The New Democratic Coalition wants to revive Alexander-Murray again. Modern Healthcare has the details:
The 101-strong New Democrat Coalition wants to fund reinsurance and cost-sharing reduction payments in a package that closely resembles the deal struck last Congress by Senate health committee leaders Lamar Alexander (R-Tenn.) and Patty Murray (D-Wash.)….
To prod leadership into action, the group sent a letter urging prompt committee action to key committee leaders—Frank Pallone (D-N.J.) of Energy and Commerce, Chair Richard Neal (D-Mass.) of Ways and Means, and Bobby Scott (D-Va.) of Education and Labor.
Kimberly Leonard notes that this has an interesting intra-caucus tension:
Centrist House Democrats on Wednesday announced they would be pushing for a healthcare plan to shore up Obamacare, only hours after the House's liberal Democrats pushed for a fully government-financed healthcare system. https://t.co/5RqIfk5tnS
— Kimberly Leonard (@leonardkl) February 27, 2019
An associate jackal sent me the letter which will be below the fold.
Alexander-Murray was a good bill for its context. It sought to address significant concerns and possible concerns. Everything in that bill except for the catastrophic plan section had a straight forward chain:
Identifiable Problem — Clear text with a clean logic model — Problem addressed with a high probability of solving the problem that was identified
- It appropriated funds for Cost Sharing Reduction (CSR) for two years as almost everyone except for Balloon-Juice readers were convinced that not funding CSR would do very bad things to the market.
- It handled a variety of 1332 issues that several states had complained about.
- It sent the healthcare.gov navigation and enrollment assistance funding away from HHS and to the states.
- It kicked CMS in the butt to get Section 1333 (interstate compacts for opt-in multi-state markets) regulations written.
- Significant reinsurance funding to lower non-subsidized premiums.
All of that made sense at the time.
And most of that bill still makes sense. Section 1332 waiver boundaries and rules can be cleaned up. Navigation and enrollment assistance to the states at Alexander-Murray levels would increase enrollment. Section 1333 regulations would be a good thing for states that want to create larger, inter-state risk pools to reduce variance costs. Reinsurance or other forms of assistance would help the non-subsidized buyers.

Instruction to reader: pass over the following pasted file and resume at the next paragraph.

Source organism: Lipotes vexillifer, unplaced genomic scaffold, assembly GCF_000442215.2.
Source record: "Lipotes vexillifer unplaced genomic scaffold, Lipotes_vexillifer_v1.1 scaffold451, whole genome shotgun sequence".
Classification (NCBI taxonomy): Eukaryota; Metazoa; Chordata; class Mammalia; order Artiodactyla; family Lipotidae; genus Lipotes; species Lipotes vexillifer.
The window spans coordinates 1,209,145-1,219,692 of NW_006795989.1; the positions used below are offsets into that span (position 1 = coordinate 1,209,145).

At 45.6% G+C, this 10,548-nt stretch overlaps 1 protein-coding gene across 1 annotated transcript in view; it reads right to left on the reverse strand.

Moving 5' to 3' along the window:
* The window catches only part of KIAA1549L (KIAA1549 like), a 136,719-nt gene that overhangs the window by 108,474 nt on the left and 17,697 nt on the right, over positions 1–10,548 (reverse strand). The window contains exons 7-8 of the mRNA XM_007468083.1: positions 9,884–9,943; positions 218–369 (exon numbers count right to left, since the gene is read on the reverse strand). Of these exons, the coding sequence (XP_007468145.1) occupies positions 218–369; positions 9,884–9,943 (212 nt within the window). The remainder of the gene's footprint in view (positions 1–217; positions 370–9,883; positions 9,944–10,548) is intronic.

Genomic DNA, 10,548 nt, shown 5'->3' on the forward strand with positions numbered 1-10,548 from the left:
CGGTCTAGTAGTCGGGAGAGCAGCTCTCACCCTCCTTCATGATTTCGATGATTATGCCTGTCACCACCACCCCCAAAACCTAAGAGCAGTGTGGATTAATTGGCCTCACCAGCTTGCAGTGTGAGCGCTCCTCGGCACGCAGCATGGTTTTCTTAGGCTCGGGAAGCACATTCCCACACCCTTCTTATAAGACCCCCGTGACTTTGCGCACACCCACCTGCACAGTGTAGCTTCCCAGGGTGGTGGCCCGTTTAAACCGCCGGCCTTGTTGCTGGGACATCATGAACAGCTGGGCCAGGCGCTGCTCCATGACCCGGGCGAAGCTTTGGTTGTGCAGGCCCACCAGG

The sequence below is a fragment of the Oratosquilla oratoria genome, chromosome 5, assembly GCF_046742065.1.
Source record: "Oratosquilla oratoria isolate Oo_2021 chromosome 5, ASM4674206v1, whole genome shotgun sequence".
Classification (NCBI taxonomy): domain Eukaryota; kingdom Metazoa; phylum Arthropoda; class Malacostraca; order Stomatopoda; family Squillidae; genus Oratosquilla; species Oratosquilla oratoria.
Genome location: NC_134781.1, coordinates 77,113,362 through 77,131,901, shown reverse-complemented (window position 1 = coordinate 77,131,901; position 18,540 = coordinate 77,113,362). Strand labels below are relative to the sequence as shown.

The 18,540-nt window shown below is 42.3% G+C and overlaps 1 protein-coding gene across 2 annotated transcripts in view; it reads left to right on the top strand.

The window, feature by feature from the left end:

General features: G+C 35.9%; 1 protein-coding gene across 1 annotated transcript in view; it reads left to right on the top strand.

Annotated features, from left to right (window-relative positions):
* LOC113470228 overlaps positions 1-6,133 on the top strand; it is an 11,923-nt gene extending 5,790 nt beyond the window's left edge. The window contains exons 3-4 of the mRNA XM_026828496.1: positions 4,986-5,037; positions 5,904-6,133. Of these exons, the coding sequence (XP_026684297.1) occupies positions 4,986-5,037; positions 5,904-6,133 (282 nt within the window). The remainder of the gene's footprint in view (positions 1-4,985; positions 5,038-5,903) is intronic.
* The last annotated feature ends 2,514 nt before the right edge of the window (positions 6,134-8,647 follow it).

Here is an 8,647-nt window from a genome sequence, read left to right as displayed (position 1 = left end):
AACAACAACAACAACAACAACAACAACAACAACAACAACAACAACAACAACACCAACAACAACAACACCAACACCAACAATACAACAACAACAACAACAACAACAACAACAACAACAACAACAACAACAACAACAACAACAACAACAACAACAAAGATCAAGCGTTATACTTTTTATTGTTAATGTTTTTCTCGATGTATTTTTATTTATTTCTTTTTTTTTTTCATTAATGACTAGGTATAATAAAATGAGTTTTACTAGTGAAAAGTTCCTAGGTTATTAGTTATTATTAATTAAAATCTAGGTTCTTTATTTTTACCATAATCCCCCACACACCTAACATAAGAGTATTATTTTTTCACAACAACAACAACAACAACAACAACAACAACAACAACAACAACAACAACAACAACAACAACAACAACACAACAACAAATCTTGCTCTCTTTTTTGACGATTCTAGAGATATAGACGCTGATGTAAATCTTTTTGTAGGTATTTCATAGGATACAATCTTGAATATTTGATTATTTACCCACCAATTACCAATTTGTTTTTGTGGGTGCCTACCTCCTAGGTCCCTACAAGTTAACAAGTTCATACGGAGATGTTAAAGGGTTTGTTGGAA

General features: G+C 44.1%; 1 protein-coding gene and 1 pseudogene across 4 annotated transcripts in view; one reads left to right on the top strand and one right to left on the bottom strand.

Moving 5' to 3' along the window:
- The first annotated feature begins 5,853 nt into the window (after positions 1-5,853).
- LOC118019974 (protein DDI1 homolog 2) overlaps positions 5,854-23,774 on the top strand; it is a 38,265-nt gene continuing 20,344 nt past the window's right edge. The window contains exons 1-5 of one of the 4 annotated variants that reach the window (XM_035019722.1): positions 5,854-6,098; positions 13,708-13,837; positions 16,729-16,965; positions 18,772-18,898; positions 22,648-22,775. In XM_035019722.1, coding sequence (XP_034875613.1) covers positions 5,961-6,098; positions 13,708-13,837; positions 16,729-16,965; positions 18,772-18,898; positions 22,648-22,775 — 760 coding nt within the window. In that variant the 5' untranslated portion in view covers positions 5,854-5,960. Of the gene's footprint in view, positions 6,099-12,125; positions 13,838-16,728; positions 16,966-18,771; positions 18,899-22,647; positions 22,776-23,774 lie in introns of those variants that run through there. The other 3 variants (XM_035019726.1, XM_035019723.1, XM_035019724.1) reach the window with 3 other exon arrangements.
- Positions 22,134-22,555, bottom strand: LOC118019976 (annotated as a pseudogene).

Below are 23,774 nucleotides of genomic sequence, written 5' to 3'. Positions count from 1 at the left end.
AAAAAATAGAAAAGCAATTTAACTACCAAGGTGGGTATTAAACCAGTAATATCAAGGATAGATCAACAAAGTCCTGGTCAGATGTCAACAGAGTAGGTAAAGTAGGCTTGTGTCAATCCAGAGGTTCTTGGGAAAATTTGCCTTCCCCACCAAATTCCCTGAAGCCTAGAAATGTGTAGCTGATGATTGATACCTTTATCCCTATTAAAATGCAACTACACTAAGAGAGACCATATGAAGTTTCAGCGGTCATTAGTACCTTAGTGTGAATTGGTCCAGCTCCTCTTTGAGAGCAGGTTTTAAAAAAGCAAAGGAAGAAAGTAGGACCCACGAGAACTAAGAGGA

However as I have argued many times, the termination of cost sharing reduction subsidies is not sabotage. It instead has actually strengthened the market. The cohort of people earning between two and four times the federal poverty level are seeing much lower net of subsidy pricing.
Inaction means, over the long run, more people will get low(er) out of pocket expenses/lower deductible insurance for lower premiums through structured, subsidized exchanges. I think that after a year or two, the expected social contract of what “acceptable” publicly subsidized insurance will move to Gold instead of Silver plans. Lower cost Gold plans and very affordable Bronze plans will increase long run uptake of PPACA insurance among people who earn between 200 percent and 400 percent FPL. This is a group with more political power than Medicaid recipients and Medicaid recipients were able to successfully mobilize to defend their interest this year. Appropriating CSR and thus maintaining the status quo is closer to conservative policy and ideological preferences than resetting the effective benchmark to Gold.
Ironically, we’re now far closer to the Obama 2007 healthcare plan today than we were on January 19, 2017.
There can be good reasons for liberals and Democrats to agree to appropriate CSR. Rep. Pallone’s 2018 HR 5155 appropriated CSR but used the fund flow to expand CSR eligibility and levels as well as expand premium tax credit subsidy eligibility to more people. But the fundamental nature of the ACA has changed due to the termination of CSR and the politics have changed since October 2017 when there was a legitimate fear that not paying CSRs would cause the market to collapse.
But that trade-off has to be made with a recognition of reality. Terminating CSR has created a different market that is more favorable, in isolation, to Democratic policy preferences than Republican policy preferences. The New Dem coalition needs to realize that it was not effective sabotage but a backdoor incidental strengthening.